Trim Castle (Ireland)
County Meath See list of castles in Irlanda
Trim Castle is the largest Anglo-Norman castle in Ireland, it was built by Hugh de Lacy when he was granted the Liberty of Meath by King Henry II in 1172. Construction of the massive three storied Keep, the central stronghold of the castle, was begun in 1176 on the site of an earlier wooden fortress. This massive twenty-sided tower, which is cruciform in shape, was protected by a ditch, curtain wall and moat. Trim Castle was the location for King John's Castle in the film 'Braveheart' the 1995 historical drama directed by and starring Mel Gibson.
Trim Castle is one of the finest examples of Norman architecture still standing in Ireland today. Their legacy has long outlived their days of power and reminders of this fascinating legacy continue to dominate the Irish landscape. The Normans had interesting ideas about government and administration, and they were certainly good organisers. But nowadays it is easier to consider them not as soldiers but as innovative architects, as builders of genius. Norman castle design, inspired by the demands of defence, ironically resulted in structures of great beauty. There is nothing particularly appealing about a modern derelict building, but Ireland's ruined stone castles and tower houses are objects of beauty as well as signposts to Ireland's history.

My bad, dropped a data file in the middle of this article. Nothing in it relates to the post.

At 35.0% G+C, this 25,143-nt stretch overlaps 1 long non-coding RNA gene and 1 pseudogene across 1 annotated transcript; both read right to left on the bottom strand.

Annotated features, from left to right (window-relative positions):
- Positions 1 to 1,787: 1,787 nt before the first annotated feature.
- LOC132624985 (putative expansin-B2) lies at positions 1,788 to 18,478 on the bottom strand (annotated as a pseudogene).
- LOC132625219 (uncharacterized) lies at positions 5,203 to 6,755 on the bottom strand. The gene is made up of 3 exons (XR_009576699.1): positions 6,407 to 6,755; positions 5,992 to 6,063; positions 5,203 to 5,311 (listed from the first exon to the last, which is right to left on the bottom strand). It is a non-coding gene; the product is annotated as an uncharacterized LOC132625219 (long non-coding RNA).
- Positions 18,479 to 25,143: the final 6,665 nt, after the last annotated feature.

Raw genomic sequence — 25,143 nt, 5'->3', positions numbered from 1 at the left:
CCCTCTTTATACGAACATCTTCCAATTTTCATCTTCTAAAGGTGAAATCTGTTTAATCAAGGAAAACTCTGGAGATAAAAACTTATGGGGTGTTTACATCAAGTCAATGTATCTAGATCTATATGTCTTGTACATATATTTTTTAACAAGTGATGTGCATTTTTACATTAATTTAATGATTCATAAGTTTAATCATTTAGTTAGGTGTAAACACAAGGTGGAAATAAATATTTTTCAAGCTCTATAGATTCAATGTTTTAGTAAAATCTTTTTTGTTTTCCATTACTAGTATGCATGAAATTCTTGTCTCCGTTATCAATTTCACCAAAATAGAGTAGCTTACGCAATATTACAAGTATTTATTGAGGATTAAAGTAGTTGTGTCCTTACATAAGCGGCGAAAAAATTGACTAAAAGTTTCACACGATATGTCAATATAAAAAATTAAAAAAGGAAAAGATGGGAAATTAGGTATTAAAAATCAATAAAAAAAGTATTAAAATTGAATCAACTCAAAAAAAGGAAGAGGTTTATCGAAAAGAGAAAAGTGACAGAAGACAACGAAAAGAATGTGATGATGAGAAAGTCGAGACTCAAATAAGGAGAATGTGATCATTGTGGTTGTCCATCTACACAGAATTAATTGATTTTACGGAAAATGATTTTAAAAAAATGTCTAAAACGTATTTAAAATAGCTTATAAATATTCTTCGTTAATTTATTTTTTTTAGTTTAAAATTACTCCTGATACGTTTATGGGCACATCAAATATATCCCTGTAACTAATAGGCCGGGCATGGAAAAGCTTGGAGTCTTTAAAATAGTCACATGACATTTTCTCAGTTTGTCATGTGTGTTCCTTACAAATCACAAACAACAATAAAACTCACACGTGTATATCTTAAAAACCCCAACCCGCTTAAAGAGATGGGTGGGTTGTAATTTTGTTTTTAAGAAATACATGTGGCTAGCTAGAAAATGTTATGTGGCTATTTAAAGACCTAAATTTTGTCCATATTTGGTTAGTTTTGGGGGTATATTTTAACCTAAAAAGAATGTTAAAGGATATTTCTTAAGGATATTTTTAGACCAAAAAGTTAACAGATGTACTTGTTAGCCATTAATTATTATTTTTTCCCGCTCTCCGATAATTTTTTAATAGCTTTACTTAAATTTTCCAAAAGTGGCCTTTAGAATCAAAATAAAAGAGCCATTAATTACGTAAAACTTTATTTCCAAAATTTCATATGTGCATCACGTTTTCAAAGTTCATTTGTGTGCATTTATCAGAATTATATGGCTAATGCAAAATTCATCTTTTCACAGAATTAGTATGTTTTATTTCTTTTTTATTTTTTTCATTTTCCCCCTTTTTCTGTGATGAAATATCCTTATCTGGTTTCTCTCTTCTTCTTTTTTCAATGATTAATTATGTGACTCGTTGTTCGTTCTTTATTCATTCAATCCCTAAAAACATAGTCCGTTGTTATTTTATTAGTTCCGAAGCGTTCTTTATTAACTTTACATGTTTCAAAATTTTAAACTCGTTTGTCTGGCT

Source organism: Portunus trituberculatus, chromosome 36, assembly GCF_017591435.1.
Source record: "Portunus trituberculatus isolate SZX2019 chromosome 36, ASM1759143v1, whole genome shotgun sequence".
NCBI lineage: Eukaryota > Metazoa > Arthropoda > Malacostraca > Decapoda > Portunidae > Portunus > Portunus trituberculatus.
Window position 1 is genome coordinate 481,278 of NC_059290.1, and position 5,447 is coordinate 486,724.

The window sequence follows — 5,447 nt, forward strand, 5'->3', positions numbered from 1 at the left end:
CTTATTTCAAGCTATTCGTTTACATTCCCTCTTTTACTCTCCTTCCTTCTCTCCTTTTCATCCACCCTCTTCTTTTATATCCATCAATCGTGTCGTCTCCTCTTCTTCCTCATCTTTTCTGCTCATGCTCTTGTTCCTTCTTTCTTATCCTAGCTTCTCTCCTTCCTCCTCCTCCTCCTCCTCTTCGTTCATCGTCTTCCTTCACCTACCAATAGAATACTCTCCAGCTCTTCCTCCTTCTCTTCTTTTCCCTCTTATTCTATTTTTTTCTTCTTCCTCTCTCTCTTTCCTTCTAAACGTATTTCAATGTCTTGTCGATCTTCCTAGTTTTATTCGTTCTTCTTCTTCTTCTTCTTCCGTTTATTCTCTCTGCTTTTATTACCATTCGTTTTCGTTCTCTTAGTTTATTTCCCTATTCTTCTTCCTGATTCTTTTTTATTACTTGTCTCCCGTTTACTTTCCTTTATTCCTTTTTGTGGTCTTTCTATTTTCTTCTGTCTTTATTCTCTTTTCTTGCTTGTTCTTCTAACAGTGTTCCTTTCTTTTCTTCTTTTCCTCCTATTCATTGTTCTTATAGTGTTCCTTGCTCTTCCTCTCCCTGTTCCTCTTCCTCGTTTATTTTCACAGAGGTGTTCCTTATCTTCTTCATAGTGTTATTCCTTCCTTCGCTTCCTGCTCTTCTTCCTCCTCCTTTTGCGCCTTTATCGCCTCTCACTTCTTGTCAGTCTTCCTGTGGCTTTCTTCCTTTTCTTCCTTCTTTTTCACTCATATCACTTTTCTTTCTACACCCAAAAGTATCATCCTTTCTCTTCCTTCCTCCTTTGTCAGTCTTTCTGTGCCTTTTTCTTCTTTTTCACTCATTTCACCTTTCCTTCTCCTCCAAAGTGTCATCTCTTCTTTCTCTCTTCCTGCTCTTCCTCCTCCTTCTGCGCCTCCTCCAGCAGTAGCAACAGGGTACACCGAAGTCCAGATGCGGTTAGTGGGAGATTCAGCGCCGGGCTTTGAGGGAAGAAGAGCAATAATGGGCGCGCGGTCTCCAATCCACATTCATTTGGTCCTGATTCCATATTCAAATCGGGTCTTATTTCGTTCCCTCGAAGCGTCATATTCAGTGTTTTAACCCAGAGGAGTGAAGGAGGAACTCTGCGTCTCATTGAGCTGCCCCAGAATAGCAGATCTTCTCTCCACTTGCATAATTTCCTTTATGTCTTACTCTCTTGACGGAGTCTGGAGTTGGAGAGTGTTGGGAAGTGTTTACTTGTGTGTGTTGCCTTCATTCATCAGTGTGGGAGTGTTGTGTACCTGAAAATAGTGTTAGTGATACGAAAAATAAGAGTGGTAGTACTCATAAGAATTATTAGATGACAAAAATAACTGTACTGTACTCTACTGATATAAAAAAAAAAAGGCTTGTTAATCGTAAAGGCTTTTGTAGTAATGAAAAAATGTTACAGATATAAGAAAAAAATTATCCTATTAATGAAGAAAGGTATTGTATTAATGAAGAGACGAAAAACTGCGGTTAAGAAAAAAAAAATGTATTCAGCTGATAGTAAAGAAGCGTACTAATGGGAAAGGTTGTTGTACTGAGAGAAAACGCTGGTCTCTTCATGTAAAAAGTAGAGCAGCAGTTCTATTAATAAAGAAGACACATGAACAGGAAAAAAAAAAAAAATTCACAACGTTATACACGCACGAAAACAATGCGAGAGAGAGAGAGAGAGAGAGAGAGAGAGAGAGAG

The greatest of these Norman creations is King John's Castle at Trim, Co Meath, the largest Anglo-Norman castle in Ireland. Viewed against the night sky it conjures up the usual images of romance associated with castles. By day, however, it looks every inch the formidable military bastion it was intended to be.
Its massive three-storey stone keep, or main building, is the definitive stronghold. It possesses a bewildering 20 sides and three of its original four towers still flank it. Approached from the road, past the Barbican Gate, the castle stands tall behind the curtain wall built to protect it from potential invaders. So effective was this, and the castle's other defences, that it took a one-time owner, Walter de Lacy (son of Hugh), returning from a visit to England in 1223, some seven weeks to regain his property.
Long before the arrival of Hugh de Lacy, Trim, the Town of the Ford of the Elder Tree, had an earlier monastic history. If most castles are built with strategic notions in mind, few in Ireland are quite as brilliantly located as Trim. It overlooks a crossing on the Boyne and even now, some 800 years after it was built, the castle still dominates the town that has respectfully developed around it.
At a time when so many ill-advised planning decisions are now lamented, having left numerous ancient monuments and surviving monastic and settlement sites surrounded by incongruous modern industrial and residential estates, Trim Castle has somehow retained a vivid sense of the landscape that would have originally surrounded it. The town has kept its distance; the view from the castle across the river to the north banks of the Boyne is of extensive open commonage.